The Ottawa Senators have started the 2013 season with a 6-3-1 record, keeping them second only to the Boston Bruins in the Northeast Division. While the great play of goaltender Craig Anderson has been a key to their success, they have also benefitted from special teams play that ranks among the league’s best.
Anderson has been nothing short of phenomenal for the Senators so far, with a 6-2-1 record and 1.33 goals against average. The Senators have the lowest goals against in the league, and were it not for their occasional inability to score goals, they might be undefeated. The Senators boast the league’s third-best penalty kill, stopping more than 90 percent of their opponent’s chances.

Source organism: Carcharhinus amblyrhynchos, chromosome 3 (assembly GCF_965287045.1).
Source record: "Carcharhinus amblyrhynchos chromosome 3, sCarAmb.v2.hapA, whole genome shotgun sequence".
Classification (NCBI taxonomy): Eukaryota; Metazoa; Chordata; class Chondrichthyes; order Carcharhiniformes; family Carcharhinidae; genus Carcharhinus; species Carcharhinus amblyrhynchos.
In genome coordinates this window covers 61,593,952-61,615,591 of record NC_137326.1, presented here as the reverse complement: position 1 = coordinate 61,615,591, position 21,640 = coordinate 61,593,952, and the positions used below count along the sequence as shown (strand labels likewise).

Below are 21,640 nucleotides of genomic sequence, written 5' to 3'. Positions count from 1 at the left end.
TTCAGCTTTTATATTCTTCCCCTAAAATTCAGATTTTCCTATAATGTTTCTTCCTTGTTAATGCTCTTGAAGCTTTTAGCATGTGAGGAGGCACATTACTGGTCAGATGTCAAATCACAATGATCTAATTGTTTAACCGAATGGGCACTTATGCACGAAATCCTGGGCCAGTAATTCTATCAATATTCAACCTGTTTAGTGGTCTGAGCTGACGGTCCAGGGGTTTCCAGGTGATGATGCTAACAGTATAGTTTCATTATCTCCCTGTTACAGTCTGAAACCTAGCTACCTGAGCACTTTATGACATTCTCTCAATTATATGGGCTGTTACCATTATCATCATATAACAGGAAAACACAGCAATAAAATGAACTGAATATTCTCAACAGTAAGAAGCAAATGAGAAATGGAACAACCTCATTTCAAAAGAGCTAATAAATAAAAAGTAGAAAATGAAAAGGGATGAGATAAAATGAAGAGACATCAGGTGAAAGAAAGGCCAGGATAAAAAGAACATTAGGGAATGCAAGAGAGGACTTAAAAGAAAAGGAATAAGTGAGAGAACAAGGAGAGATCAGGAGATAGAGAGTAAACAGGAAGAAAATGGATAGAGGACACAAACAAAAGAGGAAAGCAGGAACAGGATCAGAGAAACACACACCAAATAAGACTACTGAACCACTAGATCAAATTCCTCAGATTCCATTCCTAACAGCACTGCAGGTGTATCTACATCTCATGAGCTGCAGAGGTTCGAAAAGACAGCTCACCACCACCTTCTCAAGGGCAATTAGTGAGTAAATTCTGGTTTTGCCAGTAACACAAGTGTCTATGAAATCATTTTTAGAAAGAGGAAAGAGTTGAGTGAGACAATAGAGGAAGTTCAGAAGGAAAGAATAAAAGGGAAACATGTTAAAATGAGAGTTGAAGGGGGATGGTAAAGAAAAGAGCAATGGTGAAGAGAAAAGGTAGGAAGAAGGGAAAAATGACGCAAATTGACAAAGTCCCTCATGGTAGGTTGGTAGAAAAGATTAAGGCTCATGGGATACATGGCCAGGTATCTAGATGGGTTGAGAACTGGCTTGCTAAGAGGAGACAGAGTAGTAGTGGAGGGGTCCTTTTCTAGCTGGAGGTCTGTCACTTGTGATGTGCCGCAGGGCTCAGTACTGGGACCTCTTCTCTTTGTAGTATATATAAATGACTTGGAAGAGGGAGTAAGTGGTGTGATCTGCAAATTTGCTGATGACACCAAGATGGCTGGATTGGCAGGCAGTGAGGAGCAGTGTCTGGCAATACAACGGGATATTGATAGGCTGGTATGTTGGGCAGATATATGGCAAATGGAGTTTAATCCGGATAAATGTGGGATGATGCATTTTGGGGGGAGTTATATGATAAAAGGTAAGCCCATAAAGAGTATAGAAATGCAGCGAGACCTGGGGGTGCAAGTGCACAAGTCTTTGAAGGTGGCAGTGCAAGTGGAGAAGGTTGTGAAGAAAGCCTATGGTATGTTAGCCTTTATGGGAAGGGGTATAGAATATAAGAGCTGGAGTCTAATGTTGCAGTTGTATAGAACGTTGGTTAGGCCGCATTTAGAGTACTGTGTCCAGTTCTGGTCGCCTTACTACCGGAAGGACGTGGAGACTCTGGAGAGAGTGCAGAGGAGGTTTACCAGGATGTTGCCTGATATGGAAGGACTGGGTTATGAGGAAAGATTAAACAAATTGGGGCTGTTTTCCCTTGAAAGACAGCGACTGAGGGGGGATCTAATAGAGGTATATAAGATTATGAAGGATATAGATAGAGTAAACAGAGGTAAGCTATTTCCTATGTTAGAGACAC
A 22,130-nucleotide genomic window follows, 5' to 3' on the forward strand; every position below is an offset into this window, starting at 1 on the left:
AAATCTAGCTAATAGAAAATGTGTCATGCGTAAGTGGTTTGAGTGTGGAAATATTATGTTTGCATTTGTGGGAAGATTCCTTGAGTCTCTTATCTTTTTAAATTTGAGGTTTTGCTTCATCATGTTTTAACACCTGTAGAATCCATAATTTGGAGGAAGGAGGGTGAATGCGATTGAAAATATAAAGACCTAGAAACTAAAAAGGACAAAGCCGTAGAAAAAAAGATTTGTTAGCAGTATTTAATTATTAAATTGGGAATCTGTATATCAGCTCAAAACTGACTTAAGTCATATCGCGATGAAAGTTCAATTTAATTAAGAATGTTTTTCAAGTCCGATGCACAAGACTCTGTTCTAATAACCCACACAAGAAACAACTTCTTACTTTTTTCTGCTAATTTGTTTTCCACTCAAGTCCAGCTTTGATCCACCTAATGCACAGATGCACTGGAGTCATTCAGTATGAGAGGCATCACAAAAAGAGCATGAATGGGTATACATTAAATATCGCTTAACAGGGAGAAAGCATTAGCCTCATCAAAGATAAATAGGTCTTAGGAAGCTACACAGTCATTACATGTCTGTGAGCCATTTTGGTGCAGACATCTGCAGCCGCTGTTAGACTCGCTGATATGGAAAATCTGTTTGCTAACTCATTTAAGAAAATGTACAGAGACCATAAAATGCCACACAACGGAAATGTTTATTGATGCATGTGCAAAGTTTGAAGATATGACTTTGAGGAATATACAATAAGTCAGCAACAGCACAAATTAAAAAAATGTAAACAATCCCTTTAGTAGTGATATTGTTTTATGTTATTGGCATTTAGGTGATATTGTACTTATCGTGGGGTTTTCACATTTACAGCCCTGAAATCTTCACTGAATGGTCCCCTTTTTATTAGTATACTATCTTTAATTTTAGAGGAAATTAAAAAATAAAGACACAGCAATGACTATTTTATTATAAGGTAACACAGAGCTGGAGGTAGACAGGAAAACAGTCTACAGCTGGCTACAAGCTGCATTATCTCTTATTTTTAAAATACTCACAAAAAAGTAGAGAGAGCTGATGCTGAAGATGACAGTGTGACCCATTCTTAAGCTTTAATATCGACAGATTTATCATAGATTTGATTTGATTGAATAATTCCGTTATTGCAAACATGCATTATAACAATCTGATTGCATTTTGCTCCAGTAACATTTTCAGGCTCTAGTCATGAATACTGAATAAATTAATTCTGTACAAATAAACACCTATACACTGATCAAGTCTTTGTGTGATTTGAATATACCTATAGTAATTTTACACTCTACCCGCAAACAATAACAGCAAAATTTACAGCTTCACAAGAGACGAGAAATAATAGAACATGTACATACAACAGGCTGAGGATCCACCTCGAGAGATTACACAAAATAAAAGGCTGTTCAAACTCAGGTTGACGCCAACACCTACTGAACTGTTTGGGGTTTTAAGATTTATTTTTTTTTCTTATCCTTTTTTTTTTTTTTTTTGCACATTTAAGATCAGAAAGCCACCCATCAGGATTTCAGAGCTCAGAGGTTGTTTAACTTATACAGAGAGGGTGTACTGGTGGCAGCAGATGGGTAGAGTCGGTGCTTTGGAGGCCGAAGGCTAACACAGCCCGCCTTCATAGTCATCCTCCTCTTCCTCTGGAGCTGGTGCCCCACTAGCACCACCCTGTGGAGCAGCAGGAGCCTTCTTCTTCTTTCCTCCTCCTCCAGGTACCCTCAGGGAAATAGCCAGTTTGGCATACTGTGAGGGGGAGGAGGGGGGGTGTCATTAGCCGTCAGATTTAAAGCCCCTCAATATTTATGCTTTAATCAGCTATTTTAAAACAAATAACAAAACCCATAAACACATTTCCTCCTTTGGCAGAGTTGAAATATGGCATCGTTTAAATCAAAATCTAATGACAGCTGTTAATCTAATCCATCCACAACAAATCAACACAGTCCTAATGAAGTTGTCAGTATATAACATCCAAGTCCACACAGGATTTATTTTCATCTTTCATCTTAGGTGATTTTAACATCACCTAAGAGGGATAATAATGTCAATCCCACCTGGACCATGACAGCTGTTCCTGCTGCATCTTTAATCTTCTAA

Ottawa’s power play success this season has them fourth in the league, so far an improvement over their 11th place mark from last season. Daniel Aflredsson and Kyle Turris each have four points on the power play, while defenseman Erik Karlsson has two goals. All told, fourteen players on the team have at least a point with the man-advantage, and youngsters Jakob Silfverberg and Mika Zibanejad have even been able to contribute in the absence of Jason Spezza.
It may be a stretch to think the Senators can keep this pace up for the entire season, but if they continue with dominant special teams play they should be able to make the playoffs in the Eastern Conference. Anderson is playing like a top-tier goalie, and if he continues to get this kind of help from his teammates could be a dark horse candidate for the Vezina Trophy.